The Echo Chamber in the US

I’ve been thinking about the nature of journalism, having been engaged in it as a non-professional for 30 years, including a previous 5-year stint as a film reviewer. The “news,” which reporters “report,” should be as objective as possible. This is often not the case today. I object to newspapers’ front pages which have been turned into op-ed pages. Because The New York Times is the American “newspaper of record” and is widely read by liberals, its front page bias needs to be considered because it’s often duplicated. 

Liz Spayd, newly appointed public editor at the NYT in 2016: “The home page is a good place to start. Anchoring its top right corner is the Opinion section, which promotes the columns and editorials of its mostly liberal writers. ‘Readers know the difference between opinion and news,’ you’ll often hear. I’m not so sure all do, especially when websites make neighbors of the two and social platforms make them nearly impossible to tease apart. …What’s happening at The Times [putting editorial comment into front page reporting] isn’t only about The Times. It’s part of a fracturing media environment that reflects a fractured country. That in turn leads liberals and conservatives toward separate news sources.”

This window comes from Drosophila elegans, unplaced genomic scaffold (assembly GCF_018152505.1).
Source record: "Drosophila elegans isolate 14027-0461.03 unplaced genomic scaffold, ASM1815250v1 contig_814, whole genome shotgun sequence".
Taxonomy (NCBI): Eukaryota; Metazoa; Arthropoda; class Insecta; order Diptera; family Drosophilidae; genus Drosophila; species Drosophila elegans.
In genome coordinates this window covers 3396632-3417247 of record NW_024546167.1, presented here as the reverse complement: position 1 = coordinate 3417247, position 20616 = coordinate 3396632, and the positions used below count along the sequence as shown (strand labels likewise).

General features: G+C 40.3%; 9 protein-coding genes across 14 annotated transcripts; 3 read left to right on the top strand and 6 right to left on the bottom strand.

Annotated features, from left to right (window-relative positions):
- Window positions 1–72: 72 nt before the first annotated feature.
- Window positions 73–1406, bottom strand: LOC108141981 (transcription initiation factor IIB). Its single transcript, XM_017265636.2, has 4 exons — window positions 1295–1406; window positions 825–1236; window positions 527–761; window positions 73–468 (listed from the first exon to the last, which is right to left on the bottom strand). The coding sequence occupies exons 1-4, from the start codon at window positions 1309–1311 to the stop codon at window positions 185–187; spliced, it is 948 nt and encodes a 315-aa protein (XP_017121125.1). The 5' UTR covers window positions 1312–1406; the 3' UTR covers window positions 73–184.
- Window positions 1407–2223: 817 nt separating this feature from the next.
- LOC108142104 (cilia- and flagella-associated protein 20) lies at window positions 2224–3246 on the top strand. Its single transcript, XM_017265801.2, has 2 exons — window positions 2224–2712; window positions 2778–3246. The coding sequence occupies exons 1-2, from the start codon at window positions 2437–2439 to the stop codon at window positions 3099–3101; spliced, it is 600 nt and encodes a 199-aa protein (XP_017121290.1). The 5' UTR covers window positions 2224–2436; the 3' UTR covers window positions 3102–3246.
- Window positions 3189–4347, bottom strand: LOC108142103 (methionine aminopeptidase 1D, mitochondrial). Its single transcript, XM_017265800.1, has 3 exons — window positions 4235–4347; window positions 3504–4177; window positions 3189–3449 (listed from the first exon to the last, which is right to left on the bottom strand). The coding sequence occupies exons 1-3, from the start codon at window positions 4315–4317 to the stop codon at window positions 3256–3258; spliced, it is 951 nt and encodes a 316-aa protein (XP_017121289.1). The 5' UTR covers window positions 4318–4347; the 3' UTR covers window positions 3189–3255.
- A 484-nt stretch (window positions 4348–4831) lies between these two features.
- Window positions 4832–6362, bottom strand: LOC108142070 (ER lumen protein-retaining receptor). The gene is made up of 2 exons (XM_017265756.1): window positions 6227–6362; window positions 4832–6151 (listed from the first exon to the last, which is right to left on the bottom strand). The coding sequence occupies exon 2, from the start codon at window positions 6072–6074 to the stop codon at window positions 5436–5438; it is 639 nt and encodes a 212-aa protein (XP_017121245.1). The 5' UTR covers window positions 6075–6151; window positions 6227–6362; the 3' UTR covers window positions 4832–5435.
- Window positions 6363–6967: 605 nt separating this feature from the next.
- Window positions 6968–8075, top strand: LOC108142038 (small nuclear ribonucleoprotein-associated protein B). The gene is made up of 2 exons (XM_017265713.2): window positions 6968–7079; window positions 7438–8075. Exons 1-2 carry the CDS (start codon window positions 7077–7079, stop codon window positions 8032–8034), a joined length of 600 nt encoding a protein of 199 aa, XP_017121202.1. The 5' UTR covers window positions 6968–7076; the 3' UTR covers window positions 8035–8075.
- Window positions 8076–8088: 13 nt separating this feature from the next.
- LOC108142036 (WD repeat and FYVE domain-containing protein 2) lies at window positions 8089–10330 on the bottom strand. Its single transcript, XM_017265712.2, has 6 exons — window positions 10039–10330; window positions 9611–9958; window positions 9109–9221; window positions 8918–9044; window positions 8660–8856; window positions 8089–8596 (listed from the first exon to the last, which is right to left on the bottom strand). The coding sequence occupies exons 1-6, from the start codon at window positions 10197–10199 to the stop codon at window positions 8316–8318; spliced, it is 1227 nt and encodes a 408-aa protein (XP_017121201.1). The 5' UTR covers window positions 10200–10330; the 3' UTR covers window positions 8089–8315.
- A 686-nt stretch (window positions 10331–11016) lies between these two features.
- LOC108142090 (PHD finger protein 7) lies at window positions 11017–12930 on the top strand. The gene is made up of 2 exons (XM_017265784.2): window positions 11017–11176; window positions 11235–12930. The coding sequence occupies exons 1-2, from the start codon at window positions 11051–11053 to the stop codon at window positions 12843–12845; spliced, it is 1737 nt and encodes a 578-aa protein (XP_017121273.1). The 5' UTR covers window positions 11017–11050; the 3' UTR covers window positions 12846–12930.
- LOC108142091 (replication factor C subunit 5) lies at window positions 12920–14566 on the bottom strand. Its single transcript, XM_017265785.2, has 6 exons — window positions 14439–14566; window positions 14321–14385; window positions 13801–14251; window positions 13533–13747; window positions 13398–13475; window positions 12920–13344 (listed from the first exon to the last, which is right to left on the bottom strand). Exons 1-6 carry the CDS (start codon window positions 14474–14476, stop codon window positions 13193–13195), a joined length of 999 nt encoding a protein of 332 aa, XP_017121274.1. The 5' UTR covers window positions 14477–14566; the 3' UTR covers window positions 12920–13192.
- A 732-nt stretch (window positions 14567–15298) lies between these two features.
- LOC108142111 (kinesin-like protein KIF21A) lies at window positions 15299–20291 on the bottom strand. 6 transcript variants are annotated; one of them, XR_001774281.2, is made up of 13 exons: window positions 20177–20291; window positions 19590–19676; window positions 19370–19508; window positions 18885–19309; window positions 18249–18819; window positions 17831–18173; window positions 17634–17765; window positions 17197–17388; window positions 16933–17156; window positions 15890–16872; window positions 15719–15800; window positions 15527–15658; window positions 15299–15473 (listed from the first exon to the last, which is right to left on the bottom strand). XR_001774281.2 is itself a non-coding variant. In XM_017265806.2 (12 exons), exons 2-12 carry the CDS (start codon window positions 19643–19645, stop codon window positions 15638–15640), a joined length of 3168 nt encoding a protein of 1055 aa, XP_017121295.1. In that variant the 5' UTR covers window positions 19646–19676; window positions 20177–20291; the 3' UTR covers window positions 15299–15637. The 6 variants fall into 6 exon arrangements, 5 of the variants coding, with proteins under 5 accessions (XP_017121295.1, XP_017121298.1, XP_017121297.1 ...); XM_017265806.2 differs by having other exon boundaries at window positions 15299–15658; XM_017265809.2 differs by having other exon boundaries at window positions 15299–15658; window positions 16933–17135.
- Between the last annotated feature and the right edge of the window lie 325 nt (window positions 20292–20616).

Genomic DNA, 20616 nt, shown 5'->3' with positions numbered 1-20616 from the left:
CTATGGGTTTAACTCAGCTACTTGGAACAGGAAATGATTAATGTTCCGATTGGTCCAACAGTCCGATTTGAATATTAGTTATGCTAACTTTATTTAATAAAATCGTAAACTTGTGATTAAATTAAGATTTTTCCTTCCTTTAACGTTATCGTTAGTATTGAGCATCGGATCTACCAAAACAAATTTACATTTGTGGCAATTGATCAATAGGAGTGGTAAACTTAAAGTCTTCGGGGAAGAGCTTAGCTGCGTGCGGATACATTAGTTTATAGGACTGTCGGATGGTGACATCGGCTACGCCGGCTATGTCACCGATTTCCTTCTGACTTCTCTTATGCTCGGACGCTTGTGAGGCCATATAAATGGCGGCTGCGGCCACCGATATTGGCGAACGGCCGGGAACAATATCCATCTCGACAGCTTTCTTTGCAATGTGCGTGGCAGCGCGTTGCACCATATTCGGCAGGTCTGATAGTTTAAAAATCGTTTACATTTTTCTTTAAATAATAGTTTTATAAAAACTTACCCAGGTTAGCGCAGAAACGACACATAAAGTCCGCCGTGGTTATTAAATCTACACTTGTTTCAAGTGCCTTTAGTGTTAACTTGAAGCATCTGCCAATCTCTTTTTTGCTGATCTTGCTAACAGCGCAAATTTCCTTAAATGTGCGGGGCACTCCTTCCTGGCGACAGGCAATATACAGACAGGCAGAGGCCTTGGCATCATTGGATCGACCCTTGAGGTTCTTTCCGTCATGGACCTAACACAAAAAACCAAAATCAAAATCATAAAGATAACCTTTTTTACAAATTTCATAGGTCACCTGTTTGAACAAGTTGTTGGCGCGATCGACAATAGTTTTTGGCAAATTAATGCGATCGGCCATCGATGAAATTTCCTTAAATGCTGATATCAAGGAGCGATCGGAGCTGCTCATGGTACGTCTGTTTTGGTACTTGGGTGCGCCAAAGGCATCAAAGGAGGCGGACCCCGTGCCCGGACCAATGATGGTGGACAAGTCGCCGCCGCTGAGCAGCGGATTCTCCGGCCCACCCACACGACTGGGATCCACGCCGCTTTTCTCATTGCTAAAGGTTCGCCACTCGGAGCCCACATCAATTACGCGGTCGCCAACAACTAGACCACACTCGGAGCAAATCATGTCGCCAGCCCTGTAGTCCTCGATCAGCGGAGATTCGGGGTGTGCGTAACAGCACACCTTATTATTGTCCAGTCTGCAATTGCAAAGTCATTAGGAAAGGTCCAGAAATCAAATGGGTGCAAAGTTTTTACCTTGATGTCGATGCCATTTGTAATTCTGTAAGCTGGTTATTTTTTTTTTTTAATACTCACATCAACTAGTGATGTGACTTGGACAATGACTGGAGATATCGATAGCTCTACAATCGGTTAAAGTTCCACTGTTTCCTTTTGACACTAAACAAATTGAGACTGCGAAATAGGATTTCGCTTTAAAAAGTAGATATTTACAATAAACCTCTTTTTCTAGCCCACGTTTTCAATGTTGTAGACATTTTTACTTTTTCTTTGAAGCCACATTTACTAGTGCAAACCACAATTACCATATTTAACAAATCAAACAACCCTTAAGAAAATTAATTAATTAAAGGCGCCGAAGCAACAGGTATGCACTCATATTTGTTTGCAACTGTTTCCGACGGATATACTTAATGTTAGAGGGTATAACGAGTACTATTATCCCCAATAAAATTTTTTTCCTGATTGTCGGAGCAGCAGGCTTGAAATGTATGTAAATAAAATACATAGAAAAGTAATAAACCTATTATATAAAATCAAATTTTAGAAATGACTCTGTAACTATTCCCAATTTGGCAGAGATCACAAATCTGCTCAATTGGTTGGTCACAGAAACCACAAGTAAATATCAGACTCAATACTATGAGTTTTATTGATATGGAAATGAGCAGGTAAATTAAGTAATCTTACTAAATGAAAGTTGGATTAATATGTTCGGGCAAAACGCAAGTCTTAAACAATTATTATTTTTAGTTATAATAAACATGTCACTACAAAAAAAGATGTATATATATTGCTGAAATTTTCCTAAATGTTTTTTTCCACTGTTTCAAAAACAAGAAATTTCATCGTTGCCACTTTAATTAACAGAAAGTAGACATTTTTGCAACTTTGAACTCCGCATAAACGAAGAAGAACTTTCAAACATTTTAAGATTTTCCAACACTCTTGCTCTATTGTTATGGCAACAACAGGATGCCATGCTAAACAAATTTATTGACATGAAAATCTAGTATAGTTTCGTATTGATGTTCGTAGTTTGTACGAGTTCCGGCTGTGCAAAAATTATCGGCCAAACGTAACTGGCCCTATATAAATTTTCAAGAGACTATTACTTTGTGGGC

Spayd was fired from the position a year later, when the public editor position was eliminated. (https://www.nytimes.com/2016/07/24/public-editor/liz-spayd-the-new-york-times-public-editor.html) 

Bari Weiss, op-ed writer and editor (and Israel supporter) at the NYT who resigned is another example of the culture at the NYT. Read her resignation letter (www.bariweiss.com) or an article about her by Pulitzer Prize winner Judy Miller (https://www.opinion/new-york-times-bari-weiss-judith-miller). 

See also “Editorialized news reporting” by Eric Mandel (https://www.jpost.com/opinion/editorialized-news-reporting-is-worse-now-than-the-bari-weiss-controversy-)

Since 2016 and the nomination and subsequent election of Republican Donald Trump, the partisan journalism/mass media has gone from bad, to questionable, to outrageous. In the US, opinion is vehemently divided over the policies of the present administration and the president. As an American expatriate living in Israel, I and many others appreciate the stance taken by the Trump administration to create a new paradigm for the 100-year war between Zionists/Israelis and their Muslim opponents. My Israeli Anglo (Engish-speaking) friends and I realize how important American politics are to Israel and the West. We want to get objective reports of the administration’s activities.

Many of my American friends attribute my opinions to relying on right wing propaganda, especially the Fox News Network. Numerous times I have tried to point out the necessity of examining the news from more than one perspective. How? By watching news shows from MSNBC, which is admittedly leftist. I also read contrasting articles from opposing viewpoints on realclearpolitics.com. 

Then there is the close to overwhelming plethora of “progressive” actions reported constantly, such as kneeling, cancelling, apologizing for one’s skin color, “peaceful protesting,” and virtue signaling  – all constantly on view.